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Monday, November 29, 2010

God Still Hears the Prodigal

Then he restored the altar of the LORD and sacrificed fellowship offerings and thank offerings on it, and told Judah to serve the LORD, the God of Israel.--2 Chronicles 33: 16 NIV
The last two evenings, before I went to sleep, I read the consecutive reigns of King Hezekiah  and his son Manasseh in Judah.  Hezekiah was a good king; he obeyed God, and what's more, he honored God first.  God blessed him with a twenty-nine year reign and peace with his enemies.  Then, he died at the age of fifty-four (a ripe old age, in those days), and his twelve year-old son succeeded him as king and proceeded to destroy all that his father had built up (see 2 Chronicles 29-32 for more details of Hezekiah's reign).

King Manasseh was a very wicked man in his early days.  Whereas his father started his rule by purifying and rededicating the temple for worship, Manasseh began by defiling it in every way, even moving idols and altars into the temple courtyard and inside the building itself.  Hezekiah directed all of Israel to turn back to the God of their fathers, and ordered the high places (used for Baal worship) and the idols to be torn down and destroyed.  Manasseh built them back up and directed all of Judah to rush headlong into this worship, until it could be said, "Manasseh led Judah and the people of Jerusalem astray, so that they did more evil than the nations the Lord had destroyed before the Israelites," (2 Chronicles 33:9 NIV).

So, in a span of one lifetime, from the joyous rededication feast at the start of Hezekiah's reign, to approximately thirty to thirty-five years later, when the temple was defiled with idols, God was remembered and forgotten again.  It didn't take long at all, did it?  Honestly, I read this and at first felt some despair.

Surely, as Manasseh was growing up, he saw his father standing for what was right, and he heard (if not witnessed first-hand) how God had miraculously delivered Judah from Sennacherib, the Assyrian King, and how God had prospered them all for their obedience.  He was born almost half-way through his father's reign!  He saw so many of these things with his own eyes, but in his youth, he didn't accept them.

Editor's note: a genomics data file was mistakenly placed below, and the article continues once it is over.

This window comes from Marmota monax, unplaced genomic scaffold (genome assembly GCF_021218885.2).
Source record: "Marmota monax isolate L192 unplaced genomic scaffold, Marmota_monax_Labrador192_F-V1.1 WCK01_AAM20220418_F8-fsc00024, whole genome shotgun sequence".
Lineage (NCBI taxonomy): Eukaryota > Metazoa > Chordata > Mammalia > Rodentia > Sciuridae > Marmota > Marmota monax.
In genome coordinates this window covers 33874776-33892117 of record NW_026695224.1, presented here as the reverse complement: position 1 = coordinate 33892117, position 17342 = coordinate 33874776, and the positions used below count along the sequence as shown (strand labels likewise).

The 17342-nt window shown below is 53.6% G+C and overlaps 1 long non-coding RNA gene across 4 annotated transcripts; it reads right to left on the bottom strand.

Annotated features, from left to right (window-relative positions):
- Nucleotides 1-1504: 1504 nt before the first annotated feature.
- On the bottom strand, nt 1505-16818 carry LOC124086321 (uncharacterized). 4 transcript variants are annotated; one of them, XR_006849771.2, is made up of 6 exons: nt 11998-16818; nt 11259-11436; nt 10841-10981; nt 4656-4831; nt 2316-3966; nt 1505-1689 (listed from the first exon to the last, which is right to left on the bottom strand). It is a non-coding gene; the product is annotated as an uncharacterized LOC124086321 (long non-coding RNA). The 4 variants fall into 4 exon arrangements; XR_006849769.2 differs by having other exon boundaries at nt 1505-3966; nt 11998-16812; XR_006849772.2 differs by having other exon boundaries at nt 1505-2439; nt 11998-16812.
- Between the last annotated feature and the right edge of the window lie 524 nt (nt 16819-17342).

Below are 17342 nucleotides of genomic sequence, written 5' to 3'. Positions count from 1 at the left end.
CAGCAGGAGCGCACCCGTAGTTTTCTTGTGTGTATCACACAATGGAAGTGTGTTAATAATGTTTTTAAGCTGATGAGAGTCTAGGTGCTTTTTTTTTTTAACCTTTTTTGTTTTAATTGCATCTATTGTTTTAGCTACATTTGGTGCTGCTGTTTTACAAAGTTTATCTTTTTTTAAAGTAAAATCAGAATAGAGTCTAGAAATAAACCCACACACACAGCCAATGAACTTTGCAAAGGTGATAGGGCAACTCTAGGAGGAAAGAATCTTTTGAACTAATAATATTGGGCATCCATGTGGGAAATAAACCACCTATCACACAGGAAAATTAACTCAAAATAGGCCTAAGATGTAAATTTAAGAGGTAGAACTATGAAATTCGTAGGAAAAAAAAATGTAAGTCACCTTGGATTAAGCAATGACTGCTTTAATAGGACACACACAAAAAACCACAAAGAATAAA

I was praying about this, and saw that it just reveals a basic truth about Manasseh, and the whole human race.  Each generation--in fact, each individual--has to make their own decision to come to God or to turn away from Him.  All the bravery, and all the good examples and wise teaching of an older generation doesn't change that.  We have all been given free will to go, and many do.

Getting back to the story, King Manasseh did evil in God's eyes, and God sent him warnings.  Manasseh didn't heed those any more than he had his own father's successful example, so God sent the Assyrians to trouble him again.  This time God let the Assyrians get the upper hand, and they "took Manasseh prisoner, put a hook in his nose, bound him with bronze shackles and took him to Babylon," (2 Chronicles 33: 11 NIV).  This sounds like a hopeless situation, and it can become that way, but Manasseh's story had a hopeful (if bittersweet) ending.  When he found himself utterly powerless and humiliated, when he saw that all of his gods and goddesses had not saved him,
In his distress he sought the favor of the Lord his God and humbled himself greatly before the God of his ancestors.  And when he prayed to him, the Lord was moved by his entreaty and listened to his plea; so he brought him back to Jerusalem and to his kingdom. Then Manasseh knew that the Lord is God. (2 Chronicles 33: 12-13 NIV)
 While it is true that God can be forgotten, even by the children of those who know Him, God does not forget those children.  He still hears prodigal sons!  As long as those children turn away, there is only suffering in their future, because God is against sin; but when they return, God does more than just take them back.  He blesses them with more than they deserve or have earned!

Like the prodigal son in Jesus' story in Luke 15, Manasseh realized that even the peasants who ministered in God's temple courts were better fed and cared for than he was at the Assyrian's table.  He turned back to God, and God took him home and gave him a chance to reverse the choices he'd made earlier!

God did that for Manasseh, and He still does it for those who repent and return to Him.  Today, if you find yourself going down a road your predecessors rejected, there is still time to turn back before disaster strikes.  If you've already gone down that road, and you are on the other side of disaster, there is still time to remember God and watch Him rescue you from an impossible situation.  I've seen it happen.  He's even done this for me.  But, don't just take my word for it.  Here are the words of Jesus, telling us just how God would receive us if we came running back to Him:
But while he was still a long way off, his father saw him and was filled with compassion for him; he ran to his son, threw his arms around him and kissed him. 
The son said to him, "Father, I have sinned against heaven and against you. I am no longer worthy to be called your son."
“But the father said to his servants, "Quick! Bring the best robe and put it on him. Put a ring on his finger and sandals on his feet. Bring the fattened calf and kill it. Let’s have a feast and celebrate. For this son of mine was dead and is alive again; he was lost and is found." So they began to celebrate. (Luke 15: 20-24 NIV).
 I'm praying for you!  Don't forget the Lord, who has been good to you.  He can help you again!  Until next time, this is me, reminding you, to stay humble, and stay savvy!